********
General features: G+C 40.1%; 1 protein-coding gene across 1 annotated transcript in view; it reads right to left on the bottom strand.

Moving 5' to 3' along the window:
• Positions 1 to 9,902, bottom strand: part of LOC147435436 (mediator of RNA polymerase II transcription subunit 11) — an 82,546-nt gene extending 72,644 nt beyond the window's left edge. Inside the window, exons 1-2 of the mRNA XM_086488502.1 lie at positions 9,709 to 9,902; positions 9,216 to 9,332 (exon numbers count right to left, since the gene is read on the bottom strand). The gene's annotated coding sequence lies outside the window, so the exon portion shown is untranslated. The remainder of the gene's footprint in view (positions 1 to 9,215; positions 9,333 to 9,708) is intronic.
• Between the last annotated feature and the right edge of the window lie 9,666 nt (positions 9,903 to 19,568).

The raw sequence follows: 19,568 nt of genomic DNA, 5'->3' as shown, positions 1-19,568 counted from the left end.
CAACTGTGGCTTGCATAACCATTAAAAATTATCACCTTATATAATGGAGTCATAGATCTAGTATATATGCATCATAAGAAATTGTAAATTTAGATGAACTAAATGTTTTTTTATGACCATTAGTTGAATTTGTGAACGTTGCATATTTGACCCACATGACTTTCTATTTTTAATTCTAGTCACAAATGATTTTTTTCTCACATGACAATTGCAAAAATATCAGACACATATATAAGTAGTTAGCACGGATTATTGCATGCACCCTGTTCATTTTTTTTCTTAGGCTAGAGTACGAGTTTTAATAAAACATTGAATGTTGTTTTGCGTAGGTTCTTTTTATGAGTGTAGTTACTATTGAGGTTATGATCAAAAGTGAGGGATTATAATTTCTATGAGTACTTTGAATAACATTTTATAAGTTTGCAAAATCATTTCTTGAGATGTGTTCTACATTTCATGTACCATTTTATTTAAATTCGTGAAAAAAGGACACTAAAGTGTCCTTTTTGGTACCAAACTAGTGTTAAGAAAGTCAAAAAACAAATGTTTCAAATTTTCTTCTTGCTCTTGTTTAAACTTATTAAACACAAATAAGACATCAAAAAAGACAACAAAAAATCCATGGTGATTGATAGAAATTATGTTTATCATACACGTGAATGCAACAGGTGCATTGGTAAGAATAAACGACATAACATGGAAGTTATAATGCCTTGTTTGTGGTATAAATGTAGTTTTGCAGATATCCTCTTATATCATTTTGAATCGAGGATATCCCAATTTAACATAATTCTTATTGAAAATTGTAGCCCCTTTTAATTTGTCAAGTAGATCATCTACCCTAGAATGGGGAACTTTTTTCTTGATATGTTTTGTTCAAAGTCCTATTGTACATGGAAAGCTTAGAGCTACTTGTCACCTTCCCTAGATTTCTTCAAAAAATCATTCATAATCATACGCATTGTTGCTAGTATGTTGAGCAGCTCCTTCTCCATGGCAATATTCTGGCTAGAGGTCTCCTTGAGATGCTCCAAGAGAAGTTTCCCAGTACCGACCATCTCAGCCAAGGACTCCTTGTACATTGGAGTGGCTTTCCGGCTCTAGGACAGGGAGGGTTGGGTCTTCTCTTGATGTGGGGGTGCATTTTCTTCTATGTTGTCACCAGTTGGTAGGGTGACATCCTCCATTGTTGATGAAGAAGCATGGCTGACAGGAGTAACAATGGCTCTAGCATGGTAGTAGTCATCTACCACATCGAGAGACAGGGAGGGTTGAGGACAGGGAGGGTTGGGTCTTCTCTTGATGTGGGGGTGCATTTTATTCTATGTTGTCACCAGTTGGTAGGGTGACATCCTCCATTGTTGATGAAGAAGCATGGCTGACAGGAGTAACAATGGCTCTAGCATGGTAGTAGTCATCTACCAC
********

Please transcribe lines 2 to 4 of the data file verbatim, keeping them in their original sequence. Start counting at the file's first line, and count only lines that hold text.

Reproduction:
Moving 5' to 3' along the window:
• Positions 1 to 9,902, bottom strand: part of LOC147435436 (mediator of RNA polymerase II transcription subunit 11) — an 82,546-nt gene extending 72,644 nt beyond the window's left edge. Inside the window, exons 1-2 of the mRNA XM_086488502.1 lie at positions 9,709 to 9,902; positions 9,216 to 9,332 (exon numbers count right to left, since the gene is read on the bottom strand). The gene's annotated coding sequence lies outside the window, so the exon portion shown is untranslated. The remainder of the gene's footprint in view (positions 1 to 9,215; positions 9,333 to 9,708) is intronic.
• Between the last annotated feature and the right edge of the window lie 9,666 nt (positions 9,903 to 19,568).